The induction of the Rafale is critical for the IAF, which is set to decommission the MiG-21 Bison aircraft
India is the fourth country after France, Egypt and Qatar, to fly the Rafale. India signed a €7.87-million deal in 2016 with France to buy the 36 planes
New Delhi: India received its first French-made Rafale fighter jet on Tuesday, in one of the biggest-ever boosts to its deterrence capabilities vis-à-vis Pakistan and China.
The aircraft—the first of 36 ordered by India—was received by defence minister Rajnath Singh on a day the Indian Air Force (IAF) celebrated its 87th founding day.
Singh, who arrived in Paris on Monday, later travelled to Bordeaux in south-western France to the Mérignac facility of Dassault Aviation SA, the maker of the Rafale, for the formal handover event. He was joined by French defence minister Florence Parly and several senior officials. After the handover, Singh also flew a sortie in the aircraft.
The first jet will, however, be seen over Indian skies only in May next year.
India is the fourth country after France, Egypt and Qatar, to fly the Rafale. India signed a €7.87-million deal in 2016 with France to buy the 36 planes. Its deliveries are to be completed within 67 months of the signing of the pact.
Watch: Rajnath Singh flies in Rafale after taking delivery of the jet for IAF
IAF chief R.K.S. Bhadauria referred to the Rafale in his speech at the Hindon air force base on IAF’s founding day.
Soon after taking charge on 30 September, Bhadauria said the induction of the Rafale would be a “game changer" for the IAF.
“The Indian Air Force is on the path of rapid modernization through acquisition of crucial technologies and critical capabilities such as the Rafale fighter aircraft, S-400 surface-to-air missile (defence system from Russia), precision weapons, advanced electronics and early warning systems, to name a few," he said.
The comment comes as most of the aircraft in the IAF’s inventory, including the Dassault-made Mirage 2000 and the Russian-built Su-30MKI, are classified as either third- or fourth-generation fighters. The Rafale is categorized as fourth generation-plus fighter thanks to its radar-evading stealth capability, according to defence analysts.
“The induction of the Rafale will improve our deterrence capabilities manifold. When deterrence improves, chances of conflict will diminish," said P.S. Ahluwalia, a retired IAF air marshal.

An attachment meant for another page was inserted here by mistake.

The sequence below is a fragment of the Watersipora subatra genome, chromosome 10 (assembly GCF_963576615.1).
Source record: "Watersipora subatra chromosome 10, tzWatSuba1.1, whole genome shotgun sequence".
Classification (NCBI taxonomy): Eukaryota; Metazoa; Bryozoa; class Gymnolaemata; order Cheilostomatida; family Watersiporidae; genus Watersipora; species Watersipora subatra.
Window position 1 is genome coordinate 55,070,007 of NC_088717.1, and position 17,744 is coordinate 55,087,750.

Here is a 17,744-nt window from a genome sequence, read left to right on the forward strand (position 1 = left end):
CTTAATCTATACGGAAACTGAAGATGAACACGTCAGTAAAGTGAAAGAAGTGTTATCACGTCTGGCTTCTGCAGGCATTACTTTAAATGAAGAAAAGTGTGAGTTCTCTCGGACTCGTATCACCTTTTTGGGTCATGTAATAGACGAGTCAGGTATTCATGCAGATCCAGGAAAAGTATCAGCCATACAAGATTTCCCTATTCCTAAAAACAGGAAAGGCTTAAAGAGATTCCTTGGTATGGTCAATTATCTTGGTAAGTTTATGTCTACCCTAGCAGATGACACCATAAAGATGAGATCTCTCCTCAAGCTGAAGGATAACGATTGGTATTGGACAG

The Rafale’s strength lies in its advanced radar and an array of Meteor, Scalp and Mica missiles, besides 13 India-specific enhancements, the analysts said.
The Rafale’s “RBE2 active electronically scanned array radar" allows for early detection and tracking of multiple air targets and generates three-dimensional maps of the terrain over which the jet is flying in real time. The Meteor is a next-generation beyond-visual-range air-to-air missile (BVRAAM) that can hit a wide range of targets with pinpoint accuracy. The Scalp missile is a long-range (300km), air-launched, stand-off attack missile aimed at targeting high-value stationary assets such as airbases, radar installations, communications hubs and port facilities. The Mica is also a BVRAAM with unique stealth interception capability.
The India-specific enhancements include helmet mounted sights and targeting systems to give pilots the ability to shoot weapons at lightning-quick speed. It has decoy systems to thwart incoming missiles besides modifications in the fuel starter system that will enable the aircraft’s engine to operate at optimum levels even at high-altitude air bases such as Leh.
“Equipped with a wide range of weapons, the Rafale would perform air supremacy, interdiction, deep strike, anti-ship strike and be the strategic delivery platform for the nuclear deterrence air missions. The Meteor BVRAAM missile with over 180km range would have a no-escape zone of over 60km," said Anil Chopra, a retired IAF air marshal.
The induction of the Rafale is critical for the IAF, which is set to decommission the MiG-21 Bison aircraft and is already down to just over 30 squadrons, far less than the sanctioned 42 required for a two-front war against Pakistan and China.
Most of the jets in Pakistan’s inventory comprise US-made F-16s besides some Chinese-made JF-17s. China’s People’s Liberation Army Air Force has over 600 fourth generation and fourth generation-plus jets. China is also developing the fifth generation J-20 in competition with the US’s fifth-generation fighter jets such as F-22 and F-35 made by Lockheed Martin Corp.
“The Rafale is many leagues better than the F-16s and the JF-17s in terms of range, armaments and electronic warfare capability," said Manmohan Bahadur, a former IAF air vice marshal, and who is currently additional director general at New Delhi-based Centre for Air Power Studies think tank.